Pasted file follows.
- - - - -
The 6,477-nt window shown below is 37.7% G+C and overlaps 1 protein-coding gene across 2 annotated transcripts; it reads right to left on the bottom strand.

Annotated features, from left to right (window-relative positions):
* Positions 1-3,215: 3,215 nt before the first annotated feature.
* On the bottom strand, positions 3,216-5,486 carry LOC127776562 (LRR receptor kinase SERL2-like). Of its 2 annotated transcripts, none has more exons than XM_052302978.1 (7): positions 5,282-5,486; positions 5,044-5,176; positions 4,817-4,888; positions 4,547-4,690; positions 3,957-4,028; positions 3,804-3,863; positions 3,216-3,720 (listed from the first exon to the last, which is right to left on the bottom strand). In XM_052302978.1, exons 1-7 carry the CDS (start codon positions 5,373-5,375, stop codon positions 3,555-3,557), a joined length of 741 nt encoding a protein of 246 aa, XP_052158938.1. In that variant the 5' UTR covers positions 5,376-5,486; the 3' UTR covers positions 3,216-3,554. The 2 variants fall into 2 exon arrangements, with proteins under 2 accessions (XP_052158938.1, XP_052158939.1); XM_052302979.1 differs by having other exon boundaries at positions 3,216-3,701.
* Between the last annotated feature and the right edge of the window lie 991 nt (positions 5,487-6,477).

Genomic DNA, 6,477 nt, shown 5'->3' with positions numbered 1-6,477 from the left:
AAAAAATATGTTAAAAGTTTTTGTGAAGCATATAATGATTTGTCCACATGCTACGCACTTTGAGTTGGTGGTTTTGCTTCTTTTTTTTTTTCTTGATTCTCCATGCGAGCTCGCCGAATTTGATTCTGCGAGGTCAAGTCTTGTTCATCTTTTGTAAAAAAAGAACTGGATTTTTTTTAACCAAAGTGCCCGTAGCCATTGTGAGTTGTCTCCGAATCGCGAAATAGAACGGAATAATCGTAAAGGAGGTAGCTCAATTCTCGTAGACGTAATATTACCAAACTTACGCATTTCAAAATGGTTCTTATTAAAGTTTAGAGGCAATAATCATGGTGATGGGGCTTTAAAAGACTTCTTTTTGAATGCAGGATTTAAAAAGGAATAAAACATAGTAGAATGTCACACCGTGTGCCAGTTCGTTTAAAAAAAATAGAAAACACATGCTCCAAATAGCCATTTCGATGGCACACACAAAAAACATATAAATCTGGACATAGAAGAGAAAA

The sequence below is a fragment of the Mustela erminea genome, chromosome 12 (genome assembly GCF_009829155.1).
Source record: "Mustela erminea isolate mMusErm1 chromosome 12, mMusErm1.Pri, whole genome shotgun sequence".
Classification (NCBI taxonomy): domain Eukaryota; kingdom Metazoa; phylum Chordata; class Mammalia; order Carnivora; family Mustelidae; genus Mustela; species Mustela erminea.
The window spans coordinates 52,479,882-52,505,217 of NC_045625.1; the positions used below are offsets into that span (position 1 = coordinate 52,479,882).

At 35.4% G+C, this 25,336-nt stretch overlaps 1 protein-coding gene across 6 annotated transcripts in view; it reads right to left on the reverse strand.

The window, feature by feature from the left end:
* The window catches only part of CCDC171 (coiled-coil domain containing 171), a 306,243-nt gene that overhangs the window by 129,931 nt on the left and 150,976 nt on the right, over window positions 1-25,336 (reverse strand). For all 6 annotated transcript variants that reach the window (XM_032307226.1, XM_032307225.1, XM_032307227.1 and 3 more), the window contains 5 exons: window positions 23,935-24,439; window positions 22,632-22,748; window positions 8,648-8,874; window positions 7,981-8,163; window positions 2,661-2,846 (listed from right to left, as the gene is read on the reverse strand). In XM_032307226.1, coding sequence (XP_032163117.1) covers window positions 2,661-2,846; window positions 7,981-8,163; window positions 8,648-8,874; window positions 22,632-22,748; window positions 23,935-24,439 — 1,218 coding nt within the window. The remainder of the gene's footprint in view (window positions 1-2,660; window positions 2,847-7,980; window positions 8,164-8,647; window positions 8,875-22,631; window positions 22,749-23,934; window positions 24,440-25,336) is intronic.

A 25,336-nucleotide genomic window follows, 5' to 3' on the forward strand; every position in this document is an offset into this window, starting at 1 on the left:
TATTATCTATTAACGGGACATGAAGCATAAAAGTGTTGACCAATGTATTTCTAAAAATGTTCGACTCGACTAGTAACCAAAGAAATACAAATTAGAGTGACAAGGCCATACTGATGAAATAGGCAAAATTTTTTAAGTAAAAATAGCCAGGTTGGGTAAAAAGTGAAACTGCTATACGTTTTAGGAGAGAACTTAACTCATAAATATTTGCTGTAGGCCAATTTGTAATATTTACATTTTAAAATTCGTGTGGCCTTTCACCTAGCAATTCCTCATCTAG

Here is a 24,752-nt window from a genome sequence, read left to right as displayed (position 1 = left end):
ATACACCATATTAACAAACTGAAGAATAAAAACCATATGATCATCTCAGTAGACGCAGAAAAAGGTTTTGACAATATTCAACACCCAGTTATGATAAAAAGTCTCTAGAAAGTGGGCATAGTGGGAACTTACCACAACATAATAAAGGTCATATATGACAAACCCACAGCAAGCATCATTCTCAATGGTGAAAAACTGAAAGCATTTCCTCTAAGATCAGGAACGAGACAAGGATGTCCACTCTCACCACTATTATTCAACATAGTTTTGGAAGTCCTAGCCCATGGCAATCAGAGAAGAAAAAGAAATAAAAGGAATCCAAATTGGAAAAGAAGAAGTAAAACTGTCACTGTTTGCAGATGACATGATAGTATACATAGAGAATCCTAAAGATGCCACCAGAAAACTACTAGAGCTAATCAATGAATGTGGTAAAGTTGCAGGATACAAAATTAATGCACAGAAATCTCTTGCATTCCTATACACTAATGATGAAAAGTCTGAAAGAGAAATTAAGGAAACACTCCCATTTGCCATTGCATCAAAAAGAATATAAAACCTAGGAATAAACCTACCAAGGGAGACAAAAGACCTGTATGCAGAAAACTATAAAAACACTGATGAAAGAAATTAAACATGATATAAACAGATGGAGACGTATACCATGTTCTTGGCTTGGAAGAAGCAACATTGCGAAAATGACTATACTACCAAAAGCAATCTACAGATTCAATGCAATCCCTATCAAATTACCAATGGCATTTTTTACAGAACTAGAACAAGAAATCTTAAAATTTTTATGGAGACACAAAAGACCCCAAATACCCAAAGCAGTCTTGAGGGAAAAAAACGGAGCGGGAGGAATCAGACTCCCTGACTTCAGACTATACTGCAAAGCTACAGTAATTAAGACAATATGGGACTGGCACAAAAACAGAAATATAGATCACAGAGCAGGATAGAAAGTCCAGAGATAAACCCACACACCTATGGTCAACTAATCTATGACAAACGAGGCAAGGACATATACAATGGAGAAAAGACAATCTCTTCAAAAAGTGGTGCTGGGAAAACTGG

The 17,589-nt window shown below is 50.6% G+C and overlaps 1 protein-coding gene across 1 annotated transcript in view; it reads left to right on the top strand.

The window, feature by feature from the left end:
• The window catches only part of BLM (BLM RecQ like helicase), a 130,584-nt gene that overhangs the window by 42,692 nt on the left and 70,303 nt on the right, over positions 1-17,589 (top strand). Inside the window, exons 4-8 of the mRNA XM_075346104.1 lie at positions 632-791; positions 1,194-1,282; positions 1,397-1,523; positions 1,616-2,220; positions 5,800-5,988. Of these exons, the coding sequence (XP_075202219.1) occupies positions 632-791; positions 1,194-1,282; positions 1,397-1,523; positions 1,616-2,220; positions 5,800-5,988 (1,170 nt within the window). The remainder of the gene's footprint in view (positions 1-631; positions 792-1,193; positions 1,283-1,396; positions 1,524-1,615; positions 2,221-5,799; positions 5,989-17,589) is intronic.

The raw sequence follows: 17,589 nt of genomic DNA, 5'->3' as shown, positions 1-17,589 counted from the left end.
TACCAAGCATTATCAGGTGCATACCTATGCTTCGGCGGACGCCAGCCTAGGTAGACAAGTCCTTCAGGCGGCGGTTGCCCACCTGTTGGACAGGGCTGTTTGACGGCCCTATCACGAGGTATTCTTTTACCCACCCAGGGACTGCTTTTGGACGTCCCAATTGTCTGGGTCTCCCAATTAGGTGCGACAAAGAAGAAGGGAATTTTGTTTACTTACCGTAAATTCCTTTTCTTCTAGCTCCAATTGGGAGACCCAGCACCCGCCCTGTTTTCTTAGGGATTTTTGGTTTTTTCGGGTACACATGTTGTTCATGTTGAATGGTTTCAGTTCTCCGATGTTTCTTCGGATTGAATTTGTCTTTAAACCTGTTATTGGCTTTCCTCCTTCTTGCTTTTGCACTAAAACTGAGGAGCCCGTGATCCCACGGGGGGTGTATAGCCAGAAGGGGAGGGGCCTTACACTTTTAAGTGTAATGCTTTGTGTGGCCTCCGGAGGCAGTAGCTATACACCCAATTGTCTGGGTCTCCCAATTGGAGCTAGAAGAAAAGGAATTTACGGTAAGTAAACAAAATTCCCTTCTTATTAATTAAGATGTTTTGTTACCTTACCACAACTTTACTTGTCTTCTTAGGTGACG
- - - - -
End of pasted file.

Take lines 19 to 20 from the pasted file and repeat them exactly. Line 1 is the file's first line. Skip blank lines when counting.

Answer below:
The 17,589-nt window shown below is 50.6% G+C and overlaps 1 protein-coding gene across 1 annotated transcript in view; it reads left to right on the top strand.

The window, feature by feature from the left end: